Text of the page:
Michael Haneke, Amour
Steven Spielberg, Lincoln
Ang Lee, Life of Pi
David O. Russell, Silver Linings Playbook
Benh Zeitlin, Beasts of the Southern Wild
Most pundits and movie bloggers have been calling this a two-way race, and I see no compelling reason to disagree. All the same, the Academy threw us something of a curveball when it decided to grant nominations to only two of the five Director’s Guild of America Award nominees. To complicate matters further, the DGA ultimately gave its top prize to the year’s most irksome Oscar snub: Argo’s Ben Affleck. So for only the seventh time ever – assuming this year’s Best Picture Race is as locked as it currently feels – the Oscars and the DGA will select different winners. That’s a pretty staggering statistic, but if you consider how many other precedents this year’s awards is either poised to break or has already broken (a possible 3-time Best Actor Winner, the oldest Best Actress ever, one film nominated in all major categories), I’m ready to roll with it…to a certain extent.
All the same, it the DGA nominations remain arguably our most dependable tool in narrowing down a front-runner. It seems incredible to suggest that the big winner could possibly be a nominee not recognized by the DGA, so I don’t have too many qualms about cutting Benh Zeitlin (also, too young) and Michael Haneke (also, too foreign). David O. Russell is the one DGA snub I could feasibly see making a splash in this category – he gots the Weinstein monies, after all – but I am only willing to disregard so much historical precedent when divining the choices of a voting body itself seldom eager to surprise. Besides, his remaining two competitors are actual DGA nominees, and their movies are arguably stronger contenders overall.
With eleven and twelve respective nominations, Lee and Spielberg’s movies will be mentioned more frequently on Sunday’s telecast than that of any other filmmaker. Surely that counts for something, especially since both films make strong showings in all those technical categories. Helping both Lee and Spielberg further is the fact that the Academy loves them; Lee’s been nominated three times and has won once. Spielberg’s been nominated a whopping seven times and has won twice.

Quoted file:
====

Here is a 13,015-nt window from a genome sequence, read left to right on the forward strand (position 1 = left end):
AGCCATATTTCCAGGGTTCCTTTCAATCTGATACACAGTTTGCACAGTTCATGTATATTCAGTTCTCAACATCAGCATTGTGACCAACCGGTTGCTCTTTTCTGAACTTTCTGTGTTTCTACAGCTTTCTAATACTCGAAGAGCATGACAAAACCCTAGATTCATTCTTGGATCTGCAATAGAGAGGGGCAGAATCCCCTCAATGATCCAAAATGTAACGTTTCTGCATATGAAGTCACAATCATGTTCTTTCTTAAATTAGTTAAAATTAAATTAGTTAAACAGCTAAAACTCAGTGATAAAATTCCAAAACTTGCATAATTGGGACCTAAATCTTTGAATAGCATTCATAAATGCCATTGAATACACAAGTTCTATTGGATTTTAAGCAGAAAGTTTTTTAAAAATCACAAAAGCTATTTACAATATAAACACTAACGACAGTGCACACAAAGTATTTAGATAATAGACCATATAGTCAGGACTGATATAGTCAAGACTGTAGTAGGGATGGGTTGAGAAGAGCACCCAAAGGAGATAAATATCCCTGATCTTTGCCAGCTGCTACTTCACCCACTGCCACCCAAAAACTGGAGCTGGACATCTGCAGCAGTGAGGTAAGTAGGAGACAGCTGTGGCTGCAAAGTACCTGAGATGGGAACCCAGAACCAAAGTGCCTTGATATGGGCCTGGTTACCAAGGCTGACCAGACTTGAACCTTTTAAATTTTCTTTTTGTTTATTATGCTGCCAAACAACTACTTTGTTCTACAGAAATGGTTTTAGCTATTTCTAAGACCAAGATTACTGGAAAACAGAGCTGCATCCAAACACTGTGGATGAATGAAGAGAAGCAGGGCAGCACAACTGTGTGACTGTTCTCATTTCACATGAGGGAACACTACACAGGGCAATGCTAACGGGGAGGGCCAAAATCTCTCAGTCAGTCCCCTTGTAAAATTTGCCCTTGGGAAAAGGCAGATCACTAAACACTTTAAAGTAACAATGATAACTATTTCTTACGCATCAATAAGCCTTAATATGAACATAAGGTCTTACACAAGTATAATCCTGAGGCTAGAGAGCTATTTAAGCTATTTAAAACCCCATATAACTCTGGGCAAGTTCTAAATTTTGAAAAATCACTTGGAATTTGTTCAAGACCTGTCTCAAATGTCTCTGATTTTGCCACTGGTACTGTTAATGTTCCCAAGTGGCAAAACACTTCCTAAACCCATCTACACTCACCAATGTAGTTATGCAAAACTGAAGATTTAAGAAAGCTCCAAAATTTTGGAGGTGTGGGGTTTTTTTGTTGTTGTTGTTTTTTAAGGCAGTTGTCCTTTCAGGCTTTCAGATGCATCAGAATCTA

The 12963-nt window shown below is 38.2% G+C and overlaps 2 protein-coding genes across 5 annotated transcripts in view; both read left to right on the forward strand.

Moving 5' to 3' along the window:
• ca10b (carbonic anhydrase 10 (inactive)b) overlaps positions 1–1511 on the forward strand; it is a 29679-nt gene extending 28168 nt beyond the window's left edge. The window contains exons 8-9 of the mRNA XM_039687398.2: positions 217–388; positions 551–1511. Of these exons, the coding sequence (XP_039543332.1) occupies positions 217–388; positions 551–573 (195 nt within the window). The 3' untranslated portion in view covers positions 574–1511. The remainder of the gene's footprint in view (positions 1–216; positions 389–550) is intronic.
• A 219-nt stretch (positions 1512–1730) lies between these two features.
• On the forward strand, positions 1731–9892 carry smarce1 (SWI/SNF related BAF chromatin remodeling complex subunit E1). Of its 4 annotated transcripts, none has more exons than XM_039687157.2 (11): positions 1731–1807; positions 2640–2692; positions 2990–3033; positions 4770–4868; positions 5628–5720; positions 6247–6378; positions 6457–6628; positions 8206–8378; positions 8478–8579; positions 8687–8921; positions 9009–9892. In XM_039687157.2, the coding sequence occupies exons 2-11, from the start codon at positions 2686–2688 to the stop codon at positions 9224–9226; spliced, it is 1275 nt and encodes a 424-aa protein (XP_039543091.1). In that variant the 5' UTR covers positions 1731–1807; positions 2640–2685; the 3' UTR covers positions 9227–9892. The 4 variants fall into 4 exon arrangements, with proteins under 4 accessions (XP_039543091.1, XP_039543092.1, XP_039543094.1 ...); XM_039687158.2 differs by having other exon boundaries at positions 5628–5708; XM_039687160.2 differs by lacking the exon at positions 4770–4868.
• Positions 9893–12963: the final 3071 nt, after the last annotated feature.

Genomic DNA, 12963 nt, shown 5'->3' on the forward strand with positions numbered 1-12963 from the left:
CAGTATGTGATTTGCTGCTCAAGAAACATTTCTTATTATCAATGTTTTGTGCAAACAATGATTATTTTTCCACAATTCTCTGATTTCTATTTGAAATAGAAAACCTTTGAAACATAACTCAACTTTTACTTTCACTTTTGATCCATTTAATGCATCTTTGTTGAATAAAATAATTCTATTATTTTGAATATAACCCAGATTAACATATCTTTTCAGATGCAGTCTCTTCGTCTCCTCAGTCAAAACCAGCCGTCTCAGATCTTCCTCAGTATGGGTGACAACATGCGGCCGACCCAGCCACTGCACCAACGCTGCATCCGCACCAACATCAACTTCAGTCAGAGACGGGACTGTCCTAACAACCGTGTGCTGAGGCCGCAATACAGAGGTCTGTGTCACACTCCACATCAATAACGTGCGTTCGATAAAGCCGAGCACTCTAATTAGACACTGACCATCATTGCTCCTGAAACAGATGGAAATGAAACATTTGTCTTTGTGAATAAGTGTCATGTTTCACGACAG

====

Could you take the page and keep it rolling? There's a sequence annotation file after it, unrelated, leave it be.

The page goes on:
Neither director is without their handicaps either. Pi is arguably more of a “director’s movie” than Lincoln, a film whose praise has been split foremost between the acting and the script – directing less so. Conversely, Lincoln is far more of an Actor’s showcase than Pi, a film that failed to garner a single acting nomination. What’s frustrating, however, is that neither director sports weakness debilitating enough to ruin their odds against the other. This race really is a dead heat.
Even Nate Silver, AKA the guy who schooled all the people during last year’s election season, shows both directors in a practical lock (though he gives Lee a 2% edge). Considering Silver is, by his own admission, less adept at predicting Oscars than elections, I think I just have to go with my gut. And my gut tells me that the Academy will choose to honor the more frequently honored, more well-established, and far more powerful nominee in Spielberg. Lee will nab himself a second trophy some day, I imagine. I just have my doubts that Sunday is that day.
Predicted Winner: Steven Spielberg, Lincoln (With Life of Pi‘s Ang Lee being a very plausible alternate)
Preferred Winner: Steven Spielberg, Lincoln
Write-In Vote: Kathryn Bigelow, Zero Dark Thirty (Sorry, Ben)
Be sure to check out our complete Oscar predictions, which will be updated throughout the week.